In the previous two segments, you understood how to apply PCA on a dataset followed by the importance of scree-plots. Now that you know how many principal components you need to explain a certain amount of variance, let’s go and finally do dimensionality reduction on our dataset using the Principal Components that we’ve chosen.

Here’s a summary of the important steps that you saw above:

- Choosing the required number of components
- From the scree plot that you saw previously, you decided to keep ~95% of the information in the data that we have and for that, you need only 2 components. Hence you instantiate a new PCA function with the number of components as 2. This function will perform the dimensionality reduction on our dataset and reduce the number of columns from 4 to 2.

`pc2 = PCA(n_components=2, random_state=42)`

- Perform
**Dimensionality Reduction**on our dataset. - Now you simply transform the original dataset to the new one where the columns are given by the Principal Components. Here you’ve finally performed the dimensionality reduction on the dataset by reducing the number of columns from 4 to 2 and still retain 95% of the information. The code that you used to perform the same step is as follows:

`newdata = pc2.fit_transform(x)`

and the new dataset is given as follows:

- Data Visualisation using the PCs
- Now that you have got the data in 2 dimensions, it is easier for you to visualise the same using a scatterplot or some other chart. By plotting the observations that we have and dividing them on the basis of the species that they belong to we got the following chart:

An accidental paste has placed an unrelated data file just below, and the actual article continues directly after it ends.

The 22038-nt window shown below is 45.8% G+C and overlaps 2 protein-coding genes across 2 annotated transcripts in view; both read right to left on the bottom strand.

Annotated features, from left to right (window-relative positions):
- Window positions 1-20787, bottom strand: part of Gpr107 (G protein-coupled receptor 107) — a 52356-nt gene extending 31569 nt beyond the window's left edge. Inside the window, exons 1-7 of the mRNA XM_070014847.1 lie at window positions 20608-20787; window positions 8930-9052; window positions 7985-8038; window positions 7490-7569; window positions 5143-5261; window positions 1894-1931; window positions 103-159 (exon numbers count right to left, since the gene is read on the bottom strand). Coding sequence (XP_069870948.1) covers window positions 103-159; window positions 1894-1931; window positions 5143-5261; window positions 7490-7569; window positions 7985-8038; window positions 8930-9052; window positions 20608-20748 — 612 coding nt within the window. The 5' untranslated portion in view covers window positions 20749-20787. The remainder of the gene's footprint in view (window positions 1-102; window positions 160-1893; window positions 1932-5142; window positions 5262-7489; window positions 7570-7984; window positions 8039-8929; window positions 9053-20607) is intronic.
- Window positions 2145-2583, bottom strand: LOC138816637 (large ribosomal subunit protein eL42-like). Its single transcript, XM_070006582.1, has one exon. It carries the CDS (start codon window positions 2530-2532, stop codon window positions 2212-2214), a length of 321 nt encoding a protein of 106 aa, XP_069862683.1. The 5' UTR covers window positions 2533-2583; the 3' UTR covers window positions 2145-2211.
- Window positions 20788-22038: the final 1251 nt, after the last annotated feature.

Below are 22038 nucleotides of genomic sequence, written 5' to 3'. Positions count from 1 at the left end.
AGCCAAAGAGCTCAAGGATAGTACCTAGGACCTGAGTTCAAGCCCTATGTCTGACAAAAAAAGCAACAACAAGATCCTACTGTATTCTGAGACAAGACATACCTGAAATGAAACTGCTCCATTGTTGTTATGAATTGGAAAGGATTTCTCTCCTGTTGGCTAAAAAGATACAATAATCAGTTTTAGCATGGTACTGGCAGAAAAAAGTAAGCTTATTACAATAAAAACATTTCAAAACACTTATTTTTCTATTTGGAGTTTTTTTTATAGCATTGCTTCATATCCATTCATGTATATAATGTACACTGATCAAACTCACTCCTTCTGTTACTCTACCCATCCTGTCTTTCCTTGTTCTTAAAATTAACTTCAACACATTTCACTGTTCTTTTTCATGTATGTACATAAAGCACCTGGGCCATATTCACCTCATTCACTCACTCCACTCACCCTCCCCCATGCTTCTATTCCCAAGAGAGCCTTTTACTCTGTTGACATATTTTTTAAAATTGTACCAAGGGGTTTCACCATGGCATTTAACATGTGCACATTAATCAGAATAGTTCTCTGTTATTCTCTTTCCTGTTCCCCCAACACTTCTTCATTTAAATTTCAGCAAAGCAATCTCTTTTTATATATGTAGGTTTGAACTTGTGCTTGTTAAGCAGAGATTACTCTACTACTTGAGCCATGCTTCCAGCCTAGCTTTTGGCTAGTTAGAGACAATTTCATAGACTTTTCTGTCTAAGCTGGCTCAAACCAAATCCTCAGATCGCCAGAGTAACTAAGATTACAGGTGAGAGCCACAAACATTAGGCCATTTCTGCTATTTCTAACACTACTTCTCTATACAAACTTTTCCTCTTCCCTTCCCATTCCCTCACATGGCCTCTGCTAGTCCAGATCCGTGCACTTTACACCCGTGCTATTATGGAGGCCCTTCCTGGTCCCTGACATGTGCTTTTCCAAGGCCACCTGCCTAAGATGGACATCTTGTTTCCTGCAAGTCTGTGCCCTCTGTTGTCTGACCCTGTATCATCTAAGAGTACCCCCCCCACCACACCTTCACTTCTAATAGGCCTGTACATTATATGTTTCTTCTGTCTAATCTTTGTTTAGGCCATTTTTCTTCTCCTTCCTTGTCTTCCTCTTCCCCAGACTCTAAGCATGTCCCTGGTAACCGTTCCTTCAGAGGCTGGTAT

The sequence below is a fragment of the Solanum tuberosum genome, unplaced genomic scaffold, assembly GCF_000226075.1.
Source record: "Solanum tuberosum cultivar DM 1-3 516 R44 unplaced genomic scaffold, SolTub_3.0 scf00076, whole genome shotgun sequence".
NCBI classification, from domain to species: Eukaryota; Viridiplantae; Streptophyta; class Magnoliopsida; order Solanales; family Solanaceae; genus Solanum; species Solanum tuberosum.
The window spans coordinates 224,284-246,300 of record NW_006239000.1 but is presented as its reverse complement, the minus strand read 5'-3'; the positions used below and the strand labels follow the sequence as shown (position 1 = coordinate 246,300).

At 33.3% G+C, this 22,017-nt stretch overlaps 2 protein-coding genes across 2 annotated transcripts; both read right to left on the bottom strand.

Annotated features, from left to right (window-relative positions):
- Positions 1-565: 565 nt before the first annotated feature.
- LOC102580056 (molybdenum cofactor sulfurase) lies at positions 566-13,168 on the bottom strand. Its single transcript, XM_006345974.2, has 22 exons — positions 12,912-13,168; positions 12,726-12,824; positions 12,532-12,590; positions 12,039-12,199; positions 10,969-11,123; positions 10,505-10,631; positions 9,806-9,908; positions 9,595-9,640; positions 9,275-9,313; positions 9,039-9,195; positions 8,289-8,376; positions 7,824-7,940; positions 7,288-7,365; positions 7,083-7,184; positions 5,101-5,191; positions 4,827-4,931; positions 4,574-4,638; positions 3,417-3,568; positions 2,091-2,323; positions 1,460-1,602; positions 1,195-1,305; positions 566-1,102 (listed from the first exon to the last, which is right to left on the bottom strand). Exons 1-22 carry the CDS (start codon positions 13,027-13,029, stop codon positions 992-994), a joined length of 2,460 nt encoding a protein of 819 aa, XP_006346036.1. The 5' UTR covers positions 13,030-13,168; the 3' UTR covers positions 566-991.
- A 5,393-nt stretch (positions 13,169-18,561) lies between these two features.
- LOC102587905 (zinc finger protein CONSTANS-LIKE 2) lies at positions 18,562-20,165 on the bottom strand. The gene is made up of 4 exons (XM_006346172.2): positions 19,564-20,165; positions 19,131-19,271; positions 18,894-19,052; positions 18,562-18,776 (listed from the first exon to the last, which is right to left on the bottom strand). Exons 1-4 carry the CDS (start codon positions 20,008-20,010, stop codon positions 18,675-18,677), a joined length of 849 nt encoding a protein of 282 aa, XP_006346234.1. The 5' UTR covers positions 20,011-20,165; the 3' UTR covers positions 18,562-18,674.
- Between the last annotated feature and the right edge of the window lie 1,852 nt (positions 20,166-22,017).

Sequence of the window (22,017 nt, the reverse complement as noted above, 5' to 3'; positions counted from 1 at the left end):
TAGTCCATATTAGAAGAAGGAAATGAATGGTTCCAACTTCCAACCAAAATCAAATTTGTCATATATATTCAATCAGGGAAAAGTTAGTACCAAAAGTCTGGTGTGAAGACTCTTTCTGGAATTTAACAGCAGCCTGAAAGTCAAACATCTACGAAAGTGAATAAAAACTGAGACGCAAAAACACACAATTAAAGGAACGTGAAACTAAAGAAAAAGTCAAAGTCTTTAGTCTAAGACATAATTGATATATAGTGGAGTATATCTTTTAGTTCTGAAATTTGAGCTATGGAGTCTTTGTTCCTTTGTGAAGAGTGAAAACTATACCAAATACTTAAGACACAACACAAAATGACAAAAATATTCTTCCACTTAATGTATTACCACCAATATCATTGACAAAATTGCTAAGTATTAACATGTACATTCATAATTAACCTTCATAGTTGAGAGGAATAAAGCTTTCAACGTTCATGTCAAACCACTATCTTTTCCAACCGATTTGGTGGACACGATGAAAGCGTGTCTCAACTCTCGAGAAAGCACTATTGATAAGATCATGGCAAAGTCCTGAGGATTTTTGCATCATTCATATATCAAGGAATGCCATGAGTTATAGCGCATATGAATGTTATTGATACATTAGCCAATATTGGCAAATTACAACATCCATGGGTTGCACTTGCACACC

As you can see, you clearly see that all the species are well segregated from each other and there is little overlap between them. This is quite good as such insight was not possible with higher dimensions as you won’t be able to plot them on a 2-D surface. So, therefore, applying PCA on our data is quite beneficial for observing the relationship between the data points quite elegantly.

**Important Note**: When you perform PCA on datasets generally, you may need more than 2 components to explain an adequate amount of variance in the data. In those cases, if you want to visualise the relationship between the observations, choose the top 2 Principal Components as your X and Y axes to plot a scatterplot or any such plot to do the same. Since PC1 and PC2 explain the most variance in the dataset, you’ll be getting a good representation of the data when you visualise your dataset on those 2 columns.